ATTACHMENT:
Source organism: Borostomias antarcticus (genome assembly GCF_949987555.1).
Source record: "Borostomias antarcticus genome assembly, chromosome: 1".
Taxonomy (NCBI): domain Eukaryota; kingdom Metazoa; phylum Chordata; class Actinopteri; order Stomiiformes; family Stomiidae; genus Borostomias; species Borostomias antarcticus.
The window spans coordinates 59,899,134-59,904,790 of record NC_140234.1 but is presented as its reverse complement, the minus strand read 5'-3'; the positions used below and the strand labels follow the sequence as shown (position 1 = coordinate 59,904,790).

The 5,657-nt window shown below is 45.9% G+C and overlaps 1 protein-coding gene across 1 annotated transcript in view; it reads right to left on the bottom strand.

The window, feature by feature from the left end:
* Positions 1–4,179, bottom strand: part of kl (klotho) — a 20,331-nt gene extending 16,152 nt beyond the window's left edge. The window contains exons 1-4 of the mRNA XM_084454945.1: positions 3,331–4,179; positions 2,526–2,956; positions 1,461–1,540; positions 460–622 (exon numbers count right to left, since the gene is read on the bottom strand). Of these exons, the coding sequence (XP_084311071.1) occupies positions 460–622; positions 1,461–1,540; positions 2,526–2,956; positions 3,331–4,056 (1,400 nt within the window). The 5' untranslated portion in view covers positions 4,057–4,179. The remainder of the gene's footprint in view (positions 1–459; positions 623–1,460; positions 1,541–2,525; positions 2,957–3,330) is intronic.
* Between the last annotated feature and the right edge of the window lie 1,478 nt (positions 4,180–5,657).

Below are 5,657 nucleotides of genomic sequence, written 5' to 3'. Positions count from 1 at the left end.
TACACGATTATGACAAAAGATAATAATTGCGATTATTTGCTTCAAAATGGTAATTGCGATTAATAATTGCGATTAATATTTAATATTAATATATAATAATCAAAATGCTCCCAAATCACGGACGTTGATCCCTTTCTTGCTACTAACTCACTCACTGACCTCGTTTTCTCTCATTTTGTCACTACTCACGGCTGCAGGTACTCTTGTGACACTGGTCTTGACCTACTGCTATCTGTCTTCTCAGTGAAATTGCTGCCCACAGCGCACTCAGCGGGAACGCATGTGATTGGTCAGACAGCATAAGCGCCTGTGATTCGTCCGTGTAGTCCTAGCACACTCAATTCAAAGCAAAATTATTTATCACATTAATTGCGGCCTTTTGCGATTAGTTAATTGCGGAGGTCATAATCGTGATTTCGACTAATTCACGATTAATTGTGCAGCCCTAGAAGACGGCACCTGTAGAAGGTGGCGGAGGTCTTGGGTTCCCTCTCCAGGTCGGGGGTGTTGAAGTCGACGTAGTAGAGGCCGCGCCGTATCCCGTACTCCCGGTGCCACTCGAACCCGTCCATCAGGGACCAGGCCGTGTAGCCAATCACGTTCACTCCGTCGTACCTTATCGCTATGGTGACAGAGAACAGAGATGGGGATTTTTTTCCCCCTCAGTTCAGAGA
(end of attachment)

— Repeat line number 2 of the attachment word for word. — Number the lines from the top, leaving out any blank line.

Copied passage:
Source record: "Borostomias antarcticus genome assembly, chromosome: 1".